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Violence against women and their children affects everybody. It impacts on the health, wellbeing and safety of a significant proportion of Australians throughout all states and territories and places an enormous burden on the nation’s economy across family and community services, health and hospitals, income-support and criminal justice systems.

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ANROWS was established by the Commonwealth and all state and territory governments of Australia to produce, disseminate and assist in applying evidence for policy and practice addressing violence against women and their children.

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To support the take-up of evidence, ANROWS offers a range of resources developed from research to support practitioners and policy-makers in delivering evidence-based interventions.


VicHealth national study shows alarming views on violence against women still present in Australian society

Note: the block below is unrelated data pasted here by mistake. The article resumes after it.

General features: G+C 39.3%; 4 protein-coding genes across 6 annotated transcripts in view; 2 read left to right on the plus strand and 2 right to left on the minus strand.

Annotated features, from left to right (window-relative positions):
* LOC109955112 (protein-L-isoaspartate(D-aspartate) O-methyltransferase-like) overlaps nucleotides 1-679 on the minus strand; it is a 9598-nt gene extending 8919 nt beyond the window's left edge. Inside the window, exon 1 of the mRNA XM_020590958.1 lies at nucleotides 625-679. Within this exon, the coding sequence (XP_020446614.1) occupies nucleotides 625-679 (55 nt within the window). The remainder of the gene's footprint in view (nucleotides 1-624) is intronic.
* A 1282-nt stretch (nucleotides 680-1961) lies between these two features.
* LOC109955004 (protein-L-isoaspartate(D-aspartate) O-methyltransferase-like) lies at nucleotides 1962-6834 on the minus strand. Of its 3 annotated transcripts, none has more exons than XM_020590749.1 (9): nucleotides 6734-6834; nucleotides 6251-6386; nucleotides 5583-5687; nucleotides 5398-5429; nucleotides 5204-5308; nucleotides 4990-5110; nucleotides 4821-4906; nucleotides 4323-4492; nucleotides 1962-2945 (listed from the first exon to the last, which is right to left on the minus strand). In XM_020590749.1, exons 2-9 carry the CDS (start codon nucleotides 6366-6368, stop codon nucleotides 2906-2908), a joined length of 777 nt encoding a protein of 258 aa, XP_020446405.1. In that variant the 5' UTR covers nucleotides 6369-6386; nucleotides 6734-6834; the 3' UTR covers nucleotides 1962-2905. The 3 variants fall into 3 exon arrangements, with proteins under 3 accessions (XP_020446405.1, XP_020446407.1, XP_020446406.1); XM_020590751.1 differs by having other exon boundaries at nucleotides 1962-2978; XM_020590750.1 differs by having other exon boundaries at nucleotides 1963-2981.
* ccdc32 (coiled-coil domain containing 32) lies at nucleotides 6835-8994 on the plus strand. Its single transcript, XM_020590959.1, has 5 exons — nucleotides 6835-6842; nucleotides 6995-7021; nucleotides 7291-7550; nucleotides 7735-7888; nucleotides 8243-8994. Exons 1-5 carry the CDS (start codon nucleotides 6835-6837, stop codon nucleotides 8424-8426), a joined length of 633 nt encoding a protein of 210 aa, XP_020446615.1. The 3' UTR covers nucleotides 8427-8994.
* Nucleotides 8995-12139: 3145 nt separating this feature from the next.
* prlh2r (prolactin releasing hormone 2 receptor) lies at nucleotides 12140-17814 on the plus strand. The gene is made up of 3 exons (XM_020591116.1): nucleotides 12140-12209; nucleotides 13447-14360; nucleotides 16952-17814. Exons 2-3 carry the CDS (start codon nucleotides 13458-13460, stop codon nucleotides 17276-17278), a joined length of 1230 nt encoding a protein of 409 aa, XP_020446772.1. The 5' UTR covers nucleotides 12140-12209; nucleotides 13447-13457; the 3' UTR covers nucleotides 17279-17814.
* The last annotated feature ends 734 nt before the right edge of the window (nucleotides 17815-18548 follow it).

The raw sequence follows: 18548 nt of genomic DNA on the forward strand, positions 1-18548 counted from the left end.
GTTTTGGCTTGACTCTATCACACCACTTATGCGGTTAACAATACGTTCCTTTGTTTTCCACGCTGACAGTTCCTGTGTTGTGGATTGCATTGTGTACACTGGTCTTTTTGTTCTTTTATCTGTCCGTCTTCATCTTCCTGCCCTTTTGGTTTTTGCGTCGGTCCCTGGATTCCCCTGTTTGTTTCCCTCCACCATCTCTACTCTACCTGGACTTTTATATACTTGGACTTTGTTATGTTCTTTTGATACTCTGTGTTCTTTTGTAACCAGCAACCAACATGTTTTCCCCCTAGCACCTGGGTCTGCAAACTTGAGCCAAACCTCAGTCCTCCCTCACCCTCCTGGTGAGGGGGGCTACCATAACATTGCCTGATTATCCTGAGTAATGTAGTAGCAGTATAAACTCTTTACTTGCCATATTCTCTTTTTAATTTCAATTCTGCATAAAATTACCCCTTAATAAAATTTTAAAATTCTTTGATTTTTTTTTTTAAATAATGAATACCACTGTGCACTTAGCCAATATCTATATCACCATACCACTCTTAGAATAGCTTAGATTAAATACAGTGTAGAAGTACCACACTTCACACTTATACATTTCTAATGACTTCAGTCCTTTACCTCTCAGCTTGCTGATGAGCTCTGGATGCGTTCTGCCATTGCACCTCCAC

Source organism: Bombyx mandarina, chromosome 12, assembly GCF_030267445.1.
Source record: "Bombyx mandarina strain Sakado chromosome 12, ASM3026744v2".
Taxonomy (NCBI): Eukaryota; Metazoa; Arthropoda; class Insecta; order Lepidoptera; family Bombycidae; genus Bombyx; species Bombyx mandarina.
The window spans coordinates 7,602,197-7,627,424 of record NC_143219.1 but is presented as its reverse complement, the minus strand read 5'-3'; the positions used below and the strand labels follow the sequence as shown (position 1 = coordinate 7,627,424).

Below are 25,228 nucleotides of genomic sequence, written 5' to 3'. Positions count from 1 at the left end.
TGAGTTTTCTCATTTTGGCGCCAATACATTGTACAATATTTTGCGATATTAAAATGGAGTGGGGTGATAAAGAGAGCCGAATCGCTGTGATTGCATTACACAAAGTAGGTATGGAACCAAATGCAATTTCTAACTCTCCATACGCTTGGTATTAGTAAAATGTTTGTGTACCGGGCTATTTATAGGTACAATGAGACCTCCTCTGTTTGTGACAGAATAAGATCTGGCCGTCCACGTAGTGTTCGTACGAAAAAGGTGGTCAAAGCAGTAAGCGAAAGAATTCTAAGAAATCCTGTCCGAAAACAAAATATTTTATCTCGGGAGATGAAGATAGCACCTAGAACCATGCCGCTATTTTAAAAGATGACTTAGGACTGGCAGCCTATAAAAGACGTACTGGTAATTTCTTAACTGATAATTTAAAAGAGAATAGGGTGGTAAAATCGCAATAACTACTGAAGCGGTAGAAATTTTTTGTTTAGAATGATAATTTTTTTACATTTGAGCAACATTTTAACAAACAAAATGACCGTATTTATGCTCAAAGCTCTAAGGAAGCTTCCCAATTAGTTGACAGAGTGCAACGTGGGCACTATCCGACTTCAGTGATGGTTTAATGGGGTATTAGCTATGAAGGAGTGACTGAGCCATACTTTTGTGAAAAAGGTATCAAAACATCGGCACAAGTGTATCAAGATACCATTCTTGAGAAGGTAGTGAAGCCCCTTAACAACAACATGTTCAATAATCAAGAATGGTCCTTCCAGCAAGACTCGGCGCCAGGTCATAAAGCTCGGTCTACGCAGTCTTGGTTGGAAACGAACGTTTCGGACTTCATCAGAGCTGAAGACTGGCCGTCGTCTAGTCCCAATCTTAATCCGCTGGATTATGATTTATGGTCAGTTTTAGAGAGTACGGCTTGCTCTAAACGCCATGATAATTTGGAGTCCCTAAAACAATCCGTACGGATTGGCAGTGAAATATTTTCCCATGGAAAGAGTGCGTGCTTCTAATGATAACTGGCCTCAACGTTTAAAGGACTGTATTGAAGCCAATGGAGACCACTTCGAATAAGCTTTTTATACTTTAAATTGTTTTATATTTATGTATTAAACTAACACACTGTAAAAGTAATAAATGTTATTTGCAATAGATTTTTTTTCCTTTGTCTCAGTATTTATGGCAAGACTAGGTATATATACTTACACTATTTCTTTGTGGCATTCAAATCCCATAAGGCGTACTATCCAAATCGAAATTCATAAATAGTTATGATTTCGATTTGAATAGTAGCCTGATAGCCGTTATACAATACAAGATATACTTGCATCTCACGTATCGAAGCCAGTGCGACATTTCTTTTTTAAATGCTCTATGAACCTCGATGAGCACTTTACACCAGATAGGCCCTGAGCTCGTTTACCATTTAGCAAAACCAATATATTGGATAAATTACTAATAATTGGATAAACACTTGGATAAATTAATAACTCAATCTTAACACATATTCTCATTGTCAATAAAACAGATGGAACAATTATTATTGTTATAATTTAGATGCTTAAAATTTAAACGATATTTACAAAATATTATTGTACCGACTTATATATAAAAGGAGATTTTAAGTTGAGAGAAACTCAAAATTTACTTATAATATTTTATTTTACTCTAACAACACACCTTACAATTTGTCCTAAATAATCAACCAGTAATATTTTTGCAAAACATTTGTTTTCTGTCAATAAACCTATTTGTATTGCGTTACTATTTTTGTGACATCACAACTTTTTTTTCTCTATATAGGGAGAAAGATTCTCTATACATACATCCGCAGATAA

Posted in News

VicHealth national study shows alarming views on violence against women still present in Australian society

Friday, 19th September 2014


This week VicHealth released the 2013 National Community Attitudes towards Violence Against Women Survey (NCAS).

17,500 Australians were asked about their views on violence against women and gender equality in a 20 minute phone survey.

Key areas of concern from the report:

  • 19% of respondents agree that a woman is partly responsible for rape if she is intoxicated.
  • 16% support the notion that women often say ‘no’ when they mean ‘yes’
  • 43% agree that rape results from men not being able to control their need for sex

Groups most likely to endorse violence-supportive attitudes and who have the poorest understanding of violence against women were found to be:

  • Men, especially young men and those experiencing multiple forms of disadvantage
  • Younger people (16-25)
  • People from countries in which the main language spoken is not English, especially those who have recently arrived in Australia.

VicHealth NCAS Media Release.

Summary of Key Findings

Full report

VIDEO: Attitudes to gender equality and violence against women 



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